Monday with Mitch: Civil war refugee offers hope in Haiti
This is a story Nedal Tamer tells. When he was a kid in war-torn Lebanon, his neighbor had a kidney problem. The only medical attention was in Beirut. So the man and his brother had to travel two hours by taxi. On the way, the taxi was stopped. A...
This is a story Nedal Tamer tells. When he was a kid in war-torn Lebanon, his neighbor had a kidney problem. The only medical attention was in Beirut. So the man and his brother had to travel two hours by taxi. On the way, the taxi was stopped. A checkpoint. A guard. The guard saw a tattoo on one brother's arm, accused him of being a Communist and murdered them both. He cut their bodies into pieces. He put the pieces in bags and sent them back with the taxi driver.
"That was war," Tamer said, looking around the Haitian streets. "But even in war, we had something to eat. Here in Haiti, the older boys stop me and say, 'Help us. We have no food.' In Lebanon, it was bad. But it is bad here, too."
Nedal Tamer is 36 years old. He journeyed from the Middle East to Detroit to escape violence and uncertainty. Yet here he was in troubled Haiti, for the fourth time in six months, helping reconstruct an orphanage. He has laid pipes, installed toilets, fixed drains, even gone out into the street, pickaxed the concrete and fixed a water main leak.
Nedal Tamer was born the year civil war started in Lebanon, 1975. He had his first job at age 10, pulling nails from old wood so it could be re-used. He has been laboring ever since. When he finished high school, his parents urged him to leave the country, feeling he had seen enough death and destruction.
Tamer, only 17, left for the United Arab Emirates. He took a job in a steel company. This was labor, too. Labor to survive. He made $60 a week. He lived in a camp. He stayed there four years, until a friend told him about Detroit.
"He said you can make $5 an hour there. I said, 'Let's go.' "
Tamer, a compact, powerful man with short dark hair and an adventurous spirit, first came to Haiti earlier this year, as part of a group nicknamed the Detroit Muscle Crew. This is a collection of volunteers who has fortified our efforts to operate an orphanage/mission that was founded decades ago by a Detroit pastor named John Hearn Sr., watched over tenderly by a Detroit missionary named Florence Moffett, and was beset by hard times after the massive 2010 earthquake.
In the past two years, new bathrooms, new showers, a new kitchen, a new dining room and a three-room schoolhouse have been constructed, and numerous improvements have been made to the facility. Nearly two dozen new children have been admitted, most under 5 years old.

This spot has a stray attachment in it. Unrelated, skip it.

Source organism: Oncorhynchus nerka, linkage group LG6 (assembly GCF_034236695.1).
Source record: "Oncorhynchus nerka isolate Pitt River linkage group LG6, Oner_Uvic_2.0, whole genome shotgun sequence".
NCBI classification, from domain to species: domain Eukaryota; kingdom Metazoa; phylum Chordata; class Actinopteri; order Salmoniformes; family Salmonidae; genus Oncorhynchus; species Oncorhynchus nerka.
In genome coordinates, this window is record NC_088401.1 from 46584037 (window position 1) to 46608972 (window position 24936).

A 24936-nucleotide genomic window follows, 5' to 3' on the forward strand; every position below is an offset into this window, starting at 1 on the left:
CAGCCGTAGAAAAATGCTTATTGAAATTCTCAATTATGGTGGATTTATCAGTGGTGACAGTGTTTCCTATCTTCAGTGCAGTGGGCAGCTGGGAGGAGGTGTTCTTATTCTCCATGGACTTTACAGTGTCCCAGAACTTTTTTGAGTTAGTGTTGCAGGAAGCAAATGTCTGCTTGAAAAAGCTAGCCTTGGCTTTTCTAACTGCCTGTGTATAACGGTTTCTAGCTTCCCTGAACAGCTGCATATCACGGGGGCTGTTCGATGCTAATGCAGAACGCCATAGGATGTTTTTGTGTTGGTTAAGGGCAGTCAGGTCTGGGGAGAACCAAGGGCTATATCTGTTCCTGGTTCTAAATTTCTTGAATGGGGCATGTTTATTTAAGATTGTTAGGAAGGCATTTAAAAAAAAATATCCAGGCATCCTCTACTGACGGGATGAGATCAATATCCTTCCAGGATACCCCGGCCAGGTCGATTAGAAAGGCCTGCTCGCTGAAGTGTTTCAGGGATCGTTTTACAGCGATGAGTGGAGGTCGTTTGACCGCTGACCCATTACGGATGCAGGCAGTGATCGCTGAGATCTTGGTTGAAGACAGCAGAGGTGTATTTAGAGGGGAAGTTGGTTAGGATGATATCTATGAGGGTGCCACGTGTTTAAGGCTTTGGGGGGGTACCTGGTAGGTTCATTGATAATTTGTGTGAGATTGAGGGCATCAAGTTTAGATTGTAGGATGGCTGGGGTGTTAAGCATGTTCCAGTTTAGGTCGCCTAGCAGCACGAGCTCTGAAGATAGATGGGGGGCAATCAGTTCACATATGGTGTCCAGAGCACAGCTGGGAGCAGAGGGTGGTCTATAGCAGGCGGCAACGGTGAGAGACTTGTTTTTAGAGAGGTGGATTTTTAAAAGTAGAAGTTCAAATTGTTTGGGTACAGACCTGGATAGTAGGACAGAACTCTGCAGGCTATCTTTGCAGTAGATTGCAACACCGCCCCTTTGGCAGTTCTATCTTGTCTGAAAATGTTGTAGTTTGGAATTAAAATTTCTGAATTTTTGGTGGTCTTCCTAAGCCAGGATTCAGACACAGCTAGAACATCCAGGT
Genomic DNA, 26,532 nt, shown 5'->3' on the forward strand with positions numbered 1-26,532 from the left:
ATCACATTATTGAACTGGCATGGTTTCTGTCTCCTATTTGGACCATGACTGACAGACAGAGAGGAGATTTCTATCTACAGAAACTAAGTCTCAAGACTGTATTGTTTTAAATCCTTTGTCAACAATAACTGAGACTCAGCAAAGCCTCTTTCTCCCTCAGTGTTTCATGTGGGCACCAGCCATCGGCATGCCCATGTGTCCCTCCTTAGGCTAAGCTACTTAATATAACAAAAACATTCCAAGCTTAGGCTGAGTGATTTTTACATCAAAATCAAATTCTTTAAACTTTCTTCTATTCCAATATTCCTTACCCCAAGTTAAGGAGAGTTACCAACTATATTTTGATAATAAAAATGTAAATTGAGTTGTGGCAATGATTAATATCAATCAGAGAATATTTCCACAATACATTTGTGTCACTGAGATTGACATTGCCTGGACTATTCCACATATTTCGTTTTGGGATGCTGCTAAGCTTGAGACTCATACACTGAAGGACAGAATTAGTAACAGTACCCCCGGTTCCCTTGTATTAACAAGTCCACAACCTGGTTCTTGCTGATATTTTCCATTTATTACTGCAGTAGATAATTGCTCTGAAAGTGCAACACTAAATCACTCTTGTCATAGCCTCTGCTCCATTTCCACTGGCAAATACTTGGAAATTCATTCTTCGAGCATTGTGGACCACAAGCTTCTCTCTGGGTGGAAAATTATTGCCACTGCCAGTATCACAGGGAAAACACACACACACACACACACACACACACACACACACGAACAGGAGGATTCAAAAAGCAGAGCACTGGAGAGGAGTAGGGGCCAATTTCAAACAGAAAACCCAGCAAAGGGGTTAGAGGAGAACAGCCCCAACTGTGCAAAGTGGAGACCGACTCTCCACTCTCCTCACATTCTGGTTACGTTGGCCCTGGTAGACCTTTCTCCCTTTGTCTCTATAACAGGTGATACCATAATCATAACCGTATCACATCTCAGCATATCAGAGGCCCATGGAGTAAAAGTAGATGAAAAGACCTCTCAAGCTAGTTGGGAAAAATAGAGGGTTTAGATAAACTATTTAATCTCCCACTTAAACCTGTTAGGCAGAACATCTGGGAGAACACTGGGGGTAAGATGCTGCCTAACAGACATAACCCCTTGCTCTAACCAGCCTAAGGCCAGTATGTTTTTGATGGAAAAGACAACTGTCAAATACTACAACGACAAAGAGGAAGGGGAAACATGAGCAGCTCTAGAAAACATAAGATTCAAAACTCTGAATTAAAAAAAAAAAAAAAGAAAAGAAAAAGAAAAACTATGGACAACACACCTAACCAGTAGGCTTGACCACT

Yet even with all the heroic efforts by dozens of volunteers at this orphanage, Tamer, who now has his own company in Dearborn, Tamer Plumbing, carved a unique reputation. On his first trip, he replaced the insides of virtually every toilet, rerouted pipes so that water could be accessed more easily, and somehow rigged things up so that a washing machine could be operated, which, in this poor corner of this much-impoverished city, is like putting a rocket ship in a garage.
On his second trip, he went beyond that. Realizing we were without a city water flow, he went out into the street, checked up and down with neighbors, isolated the problem area, then grabbed a pick ax and began chopping apart the concrete.
"No one is coming to fix it, we must do it ourselves," he insisted. This is not unusual in Haiti, taking matters into your own hands. What's unusual is someone cares enough to do so.
Once the leak was discovered, Tamer realized he was missing a part he'd need to fix it. Somehow he found a person with a motorcycle, communicated what he needed, then jumped on the back without telling anyone and raced off to a store -- all without speaking a word of Creole. He returned with the part, made the fix and pulled on a clean white T-shirt just in time to dash off to the airport.
"You do what you have to do," he said.
Weren't you worried, hopping on a motorcycle in a foreign country, not speaking the language?
"No." He smiled. "What is going to happen to me? Anyhow, the kids needed water. We have to get it."
And here is a third kind of labor. Selflessness. Nedal Tamer is a Muslim, married with four children. This is a Christian mission. He could easily say, "Not my kind."
Instead he says this: "When I was a boy, a sheik at a mosque told me if I even shake hands with a Christian, I have to wash myself all over or God will not accept me. That's how they made us hate each other, neighbor striking neighbor. They tell us that other people are not human.
"But I look at these people in Haiti. They have the same eyes as me, the same hands as me, why don't I want to help them? I don't want to see the world only by religion, or people the same as me. This is why I left Lebanon. I want to serve God, but it doesn't matter to me if the people are Muslim, Christian; if the people need help, they need help. The people in Haiti need help. We don't just see it on TV. We see it here with our own eyes."
Mitch Albom is a columnist for the Detroit Free Press.